AUD $130.00

Timorese Beaded Lime Pot


This old beaded tubular beaded bamboo box was made by the Atoni in Western Timor, to carry powdered lime for use in "betel" (areca nut and betel leaf) preparation, and worn in the small flat weave shoulder bags of which we may still have two examples, see also (Plainer incised bamboo lime pots were less fragile and more easily worn tucked into a Timorese man's woven waist sash.) 

The bamboo tube is covered in a fine net threaded with a "simple" diagonal diamond pattern of really tiny, very old opaque and translucent glass Trade Beads. These tiny beads, which are very variable in both size and colour, could have either European or Chinese origins, but I think they are Chinese, they are so mixed that I also think they have been recycled from much older pieces of beadwork. These beads were greatly prized and valued as treasured heirlooms, worn to show wealth and status, they were used over and over. (These tiny beads are the most exotic that I have handled.)

I admire the skill and refinement used to produce such a light, well fitting storage unit, locked with a carved wooden plug. There is what remains of a faded, brown cotton cord "handle" broken in half, holding the plain wooden plug. At the other end of the tube a few beaded forking strands remain from a larger tassel.

Apart from this cord and tassel breakage the rest of the beadwork is in near perfect preservation but is very eccentric in its beading, colours are used where you wouldn't expect them and colour fields have mixes of opacity and colour including "ring ins"  making the colours visually vibrant, rather like "abrash" in Persian Rugs.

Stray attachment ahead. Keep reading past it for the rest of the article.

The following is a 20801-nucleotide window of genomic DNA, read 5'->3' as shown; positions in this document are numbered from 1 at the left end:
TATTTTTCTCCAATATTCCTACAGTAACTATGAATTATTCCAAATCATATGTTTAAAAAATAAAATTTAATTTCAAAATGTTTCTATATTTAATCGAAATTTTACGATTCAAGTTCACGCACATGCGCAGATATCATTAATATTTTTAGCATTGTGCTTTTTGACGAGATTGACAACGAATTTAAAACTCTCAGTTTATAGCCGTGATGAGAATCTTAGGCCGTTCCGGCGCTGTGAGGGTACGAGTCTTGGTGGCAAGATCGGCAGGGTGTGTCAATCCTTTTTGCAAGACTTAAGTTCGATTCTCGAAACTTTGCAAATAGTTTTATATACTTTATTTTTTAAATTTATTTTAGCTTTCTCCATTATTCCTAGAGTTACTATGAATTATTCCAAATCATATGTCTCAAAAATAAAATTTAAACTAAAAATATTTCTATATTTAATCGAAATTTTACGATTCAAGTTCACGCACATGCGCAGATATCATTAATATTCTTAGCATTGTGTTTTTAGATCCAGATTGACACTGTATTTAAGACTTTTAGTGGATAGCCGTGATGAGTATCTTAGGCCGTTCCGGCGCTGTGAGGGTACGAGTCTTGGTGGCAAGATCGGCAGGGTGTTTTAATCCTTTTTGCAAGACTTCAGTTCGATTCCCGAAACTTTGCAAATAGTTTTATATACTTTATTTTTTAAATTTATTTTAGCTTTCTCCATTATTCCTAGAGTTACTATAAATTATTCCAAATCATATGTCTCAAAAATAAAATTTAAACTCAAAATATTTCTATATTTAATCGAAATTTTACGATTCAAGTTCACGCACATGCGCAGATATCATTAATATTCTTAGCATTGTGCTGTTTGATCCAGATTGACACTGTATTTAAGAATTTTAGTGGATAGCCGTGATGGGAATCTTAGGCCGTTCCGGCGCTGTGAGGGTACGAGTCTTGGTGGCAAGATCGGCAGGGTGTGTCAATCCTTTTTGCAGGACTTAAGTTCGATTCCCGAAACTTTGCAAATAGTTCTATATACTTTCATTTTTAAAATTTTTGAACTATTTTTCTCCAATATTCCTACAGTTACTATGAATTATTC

These thinner more elongated tubes are for storing powdered lime for use in "betel" (areca nut and betel leaf) preparation, whilst the broader or more squat designs are for tobacco. I was actually surprised to find a bundle of dark, dry tobacco in one, as I usually handle "lime pots" which often have a residue of fine white powdered lime. (We may also still have some incised bamboo and beaded Timorese Lime  and Tobacco Pots available, which like the Turkoman Tobacco Snuff Bottles offer a great field for collectors.)

The parallels and meanings found in these beadworks, engravings and their textile traditions offer a whole field of study. At the time I collected these pieces I was carrying an embroidered Turkoman shoulder bag. The Timorese traders all responded to the Turkoman "rams horn" designs and yes, they showed me, there they were in the engraved Timorese bamboos and Borneo beadworks.

(Note, I was told this was Atoni, which is most likely, but I'd asked "Is it Atoni?" And they agreed. I should have been more careful how I asked. However, it may also be Dawan as a similar one is described as "Atoni or Dawan" on page 238, Ethnic Jewellery...)


Age: Early 20th Century.

Size: H 100 mm x W 26 mm.

Weight: 20 grams